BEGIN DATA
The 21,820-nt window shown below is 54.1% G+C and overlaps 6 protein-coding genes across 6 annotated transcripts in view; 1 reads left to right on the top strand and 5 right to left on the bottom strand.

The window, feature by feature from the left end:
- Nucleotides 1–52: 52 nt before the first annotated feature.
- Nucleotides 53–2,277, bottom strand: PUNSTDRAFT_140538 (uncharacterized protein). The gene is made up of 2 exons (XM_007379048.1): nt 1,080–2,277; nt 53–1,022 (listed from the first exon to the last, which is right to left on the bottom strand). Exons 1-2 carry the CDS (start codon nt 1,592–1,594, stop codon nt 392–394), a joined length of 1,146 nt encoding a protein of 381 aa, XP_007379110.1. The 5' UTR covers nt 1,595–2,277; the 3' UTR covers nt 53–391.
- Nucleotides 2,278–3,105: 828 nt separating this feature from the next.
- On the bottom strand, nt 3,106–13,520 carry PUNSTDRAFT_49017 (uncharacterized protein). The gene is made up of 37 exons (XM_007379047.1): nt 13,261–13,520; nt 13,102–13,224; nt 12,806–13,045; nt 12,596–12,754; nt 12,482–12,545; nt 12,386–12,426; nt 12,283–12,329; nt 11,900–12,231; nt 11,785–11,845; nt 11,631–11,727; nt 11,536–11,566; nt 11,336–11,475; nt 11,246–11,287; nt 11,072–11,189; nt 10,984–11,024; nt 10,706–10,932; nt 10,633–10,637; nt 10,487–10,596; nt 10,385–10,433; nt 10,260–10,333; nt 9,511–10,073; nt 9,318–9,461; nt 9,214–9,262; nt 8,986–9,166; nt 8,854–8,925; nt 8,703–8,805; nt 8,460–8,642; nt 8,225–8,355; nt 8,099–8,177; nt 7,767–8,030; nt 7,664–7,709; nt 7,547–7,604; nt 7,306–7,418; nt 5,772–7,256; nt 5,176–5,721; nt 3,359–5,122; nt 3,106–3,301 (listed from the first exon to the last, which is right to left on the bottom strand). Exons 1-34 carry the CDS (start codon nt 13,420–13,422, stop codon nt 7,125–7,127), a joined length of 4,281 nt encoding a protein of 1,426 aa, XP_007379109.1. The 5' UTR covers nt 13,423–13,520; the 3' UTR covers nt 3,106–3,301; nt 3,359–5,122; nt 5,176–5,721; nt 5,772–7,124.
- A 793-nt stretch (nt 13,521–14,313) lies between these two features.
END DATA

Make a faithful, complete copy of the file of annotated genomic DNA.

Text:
The 21,820-nt window shown below is 54.1% G+C and overlaps 6 protein-coding genes across 6 annotated transcripts in view; 1 reads left to right on the top strand and 5 right to left on the bottom strand.

The window, feature by feature from the left end:
- Nucleotides 1–52: 52 nt before the first annotated feature.
- Nucleotides 53–2,277, bottom strand: PUNSTDRAFT_140538 (uncharacterized protein). The gene is made up of 2 exons (XM_007379048.1): nt 1,080–2,277; nt 53–1,022 (listed from the first exon to the last, which is right to left on the bottom strand). Exons 1-2 carry the CDS (start codon nt 1,592–1,594, stop codon nt 392–394), a joined length of 1,146 nt encoding a protein of 381 aa, XP_007379110.1. The 5' UTR covers nt 1,595–2,277; the 3' UTR covers nt 53–391.
- Nucleotides 2,278–3,105: 828 nt separating this feature from the next.
- On the bottom strand, nt 3,106–13,520 carry PUNSTDRAFT_49017 (uncharacterized protein). The gene is made up of 37 exons (XM_007379047.1): nt 13,261–13,520; nt 13,102–13,224; nt 12,806–13,045; nt 12,596–12,754; nt 12,482–12,545; nt 12,386–12,426; nt 12,283–12,329; nt 11,900–12,231; nt 11,785–11,845; nt 11,631–11,727; nt 11,536–11,566; nt 11,336–11,475; nt 11,246–11,287; nt 11,072–11,189; nt 10,984–11,024; nt 10,706–10,932; nt 10,633–10,637; nt 10,487–10,596; nt 10,385–10,433; nt 10,260–10,333; nt 9,511–10,073; nt 9,318–9,461; nt 9,214–9,262; nt 8,986–9,166; nt 8,854–8,925; nt 8,703–8,805; nt 8,460–8,642; nt 8,225–8,355; nt 8,099–8,177; nt 7,767–8,030; nt 7,664–7,709; nt 7,547–7,604; nt 7,306–7,418; nt 5,772–7,256; nt 5,176–5,721; nt 3,359–5,122; nt 3,106–3,301 (listed from the first exon to the last, which is right to left on the bottom strand). Exons 1-34 carry the CDS (start codon nt 13,420–13,422, stop codon nt 7,125–7,127), a joined length of 4,281 nt encoding a protein of 1,426 aa, XP_007379109.1. The 5' UTR covers nt 13,423–13,520; the 3' UTR covers nt 3,106–3,301; nt 3,359–5,122; nt 5,176–5,721; nt 5,772–7,124.
- A 793-nt stretch (nt 13,521–14,313) lies between these two features.